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Thread: Just got a quote for a new front door

  1. #16
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    Six years ago my son replaced his front double door with a single with sidelights. He bought it at HD and we had a pro builder friend install it with our help. It took us two hours to remove and replace and he had to trim the top of the opening to make it fit. Install cost $200. Looking at HD website, I see plenty of Feather River fiberglass doors with side lites. Here is one for $3500. That is exactly why I am a DIY'r.

    NOW you tell me...

  2. #17
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    I love these kinds of threads thinking contractors are too expensive. Being in business is expensive. Does one haggle with their dentist, doctor, attorney, ask if they cook the food at the restaurant if it's cheaper?

  3. #18
    Quote Originally Posted by Darcy Warner View Post
    I love these kinds of threads thinking contractors are too expensive. Being in business is expensive. Does one haggle with their dentist, doctor, attorney, ask if they cook the food at the restaurant if it's cheaper?
    There's nothing wrong with people charging what the market will bear for a product or service that is "elective". (Putting aside the dentist doctor attorney stuff where it can smell like legalized extortion.) There's also nothing wrong with DIY, if you actually know how to do it.

  4. #19
    Quote Originally Posted by Darcy Warner View Post
    I love these kinds of threads thinking contractors are too expensive. Being in business is expensive. Does one haggle with their dentist, doctor, attorney, ask if they cook the food at the restaurant if it's cheaper?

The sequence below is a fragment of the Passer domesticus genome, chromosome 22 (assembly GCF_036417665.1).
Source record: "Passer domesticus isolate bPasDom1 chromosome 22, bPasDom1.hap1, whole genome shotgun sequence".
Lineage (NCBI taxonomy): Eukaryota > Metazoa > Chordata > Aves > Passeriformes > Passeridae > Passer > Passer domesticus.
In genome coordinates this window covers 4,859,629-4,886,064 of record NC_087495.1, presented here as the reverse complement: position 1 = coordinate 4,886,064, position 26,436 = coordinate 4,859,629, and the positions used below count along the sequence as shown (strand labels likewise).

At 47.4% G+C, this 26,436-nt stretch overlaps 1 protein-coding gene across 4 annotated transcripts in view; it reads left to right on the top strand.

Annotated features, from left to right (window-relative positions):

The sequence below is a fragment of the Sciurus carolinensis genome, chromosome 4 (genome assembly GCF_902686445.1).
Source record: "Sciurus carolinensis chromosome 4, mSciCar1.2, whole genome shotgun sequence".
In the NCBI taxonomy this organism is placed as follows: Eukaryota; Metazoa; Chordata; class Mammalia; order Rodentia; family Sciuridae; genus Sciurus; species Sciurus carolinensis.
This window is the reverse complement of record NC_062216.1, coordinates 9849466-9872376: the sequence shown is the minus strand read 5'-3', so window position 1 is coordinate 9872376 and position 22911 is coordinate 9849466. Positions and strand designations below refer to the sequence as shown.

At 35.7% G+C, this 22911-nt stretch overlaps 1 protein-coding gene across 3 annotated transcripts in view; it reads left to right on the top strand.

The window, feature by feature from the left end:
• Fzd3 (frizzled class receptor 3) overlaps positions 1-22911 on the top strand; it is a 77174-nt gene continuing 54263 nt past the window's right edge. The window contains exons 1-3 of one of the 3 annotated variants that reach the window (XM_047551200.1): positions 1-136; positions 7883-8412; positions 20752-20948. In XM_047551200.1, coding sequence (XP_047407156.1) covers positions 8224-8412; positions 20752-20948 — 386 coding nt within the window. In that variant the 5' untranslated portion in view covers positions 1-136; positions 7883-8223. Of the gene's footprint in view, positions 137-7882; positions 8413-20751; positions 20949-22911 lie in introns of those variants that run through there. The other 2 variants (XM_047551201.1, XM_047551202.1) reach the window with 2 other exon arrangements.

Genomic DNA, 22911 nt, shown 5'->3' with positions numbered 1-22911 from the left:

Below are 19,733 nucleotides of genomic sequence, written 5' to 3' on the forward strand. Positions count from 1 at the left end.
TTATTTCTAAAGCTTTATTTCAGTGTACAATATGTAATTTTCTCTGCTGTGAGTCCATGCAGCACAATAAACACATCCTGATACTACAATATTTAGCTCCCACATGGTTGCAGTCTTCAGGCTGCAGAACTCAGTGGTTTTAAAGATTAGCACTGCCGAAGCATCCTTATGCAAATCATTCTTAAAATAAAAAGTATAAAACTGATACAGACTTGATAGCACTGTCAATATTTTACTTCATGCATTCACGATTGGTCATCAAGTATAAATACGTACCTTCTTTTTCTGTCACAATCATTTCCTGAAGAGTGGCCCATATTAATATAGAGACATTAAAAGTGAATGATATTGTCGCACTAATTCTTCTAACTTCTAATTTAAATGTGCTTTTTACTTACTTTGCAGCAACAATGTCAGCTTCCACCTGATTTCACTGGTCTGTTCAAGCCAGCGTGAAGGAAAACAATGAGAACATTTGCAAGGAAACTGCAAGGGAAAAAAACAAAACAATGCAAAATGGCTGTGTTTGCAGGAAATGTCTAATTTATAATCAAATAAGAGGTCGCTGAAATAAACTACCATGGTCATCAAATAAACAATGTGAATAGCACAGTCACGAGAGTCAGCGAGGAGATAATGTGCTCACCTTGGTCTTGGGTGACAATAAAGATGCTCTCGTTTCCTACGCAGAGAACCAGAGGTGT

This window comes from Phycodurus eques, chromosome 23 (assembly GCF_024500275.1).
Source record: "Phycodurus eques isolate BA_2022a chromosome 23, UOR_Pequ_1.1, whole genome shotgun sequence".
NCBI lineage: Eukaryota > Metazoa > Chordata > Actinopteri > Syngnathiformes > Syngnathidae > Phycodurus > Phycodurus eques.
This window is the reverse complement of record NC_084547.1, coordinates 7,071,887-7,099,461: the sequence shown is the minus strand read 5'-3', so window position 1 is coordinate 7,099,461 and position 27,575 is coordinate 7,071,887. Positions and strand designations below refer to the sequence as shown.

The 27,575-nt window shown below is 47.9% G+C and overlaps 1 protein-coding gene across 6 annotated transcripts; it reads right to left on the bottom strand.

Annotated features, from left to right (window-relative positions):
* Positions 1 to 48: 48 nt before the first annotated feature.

I never haggle with a contractor, I either take the bid or I don't. While I understand most bids are what is needed for the contractor to make a fair living, it is often about my budget at the time. Things always take longer than I thought it would when I do a job myself. I believe if I had to estimate jobs I would be out of business for the time estimates alone.

  5. #20
    There are so many variables in renovation, sometimes you win and sometimes you lose. Go T&M, might seem scary but makes the most sense for all involved.

  6. #21
    Join Date
    Apr 2019
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    Dennis- have you gotten quotes from other contractors? On a job that expensive I always get several- it’s also a good way to judge what’s a fair local price.
    Last edited by Mark Daily; 01-26-2020 at 11:55 AM.
    “Pay no attention to what you cannot control..” Epictetus, 100 A.D.
    It costs nothing to be kind to others

  7. #22
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    If you don't haggle with your lawyer you'll end up paying double what you should. They are like rug salespeople and price the service way high initially so that you can feel good when they agree to charge you $450 an hour rather than $800. (I speak from many decades of negotiating for legal services for a major corporation). Most contractors don't play that game, so I don't haggle with them. I do get a couple of bids and often find a 3x variation for the same scope of work. I wouldn't try to talk the expensive guy into working for cheap though.

    FWIW, prices from doctors are also often negotiable. It can't hurt to ask.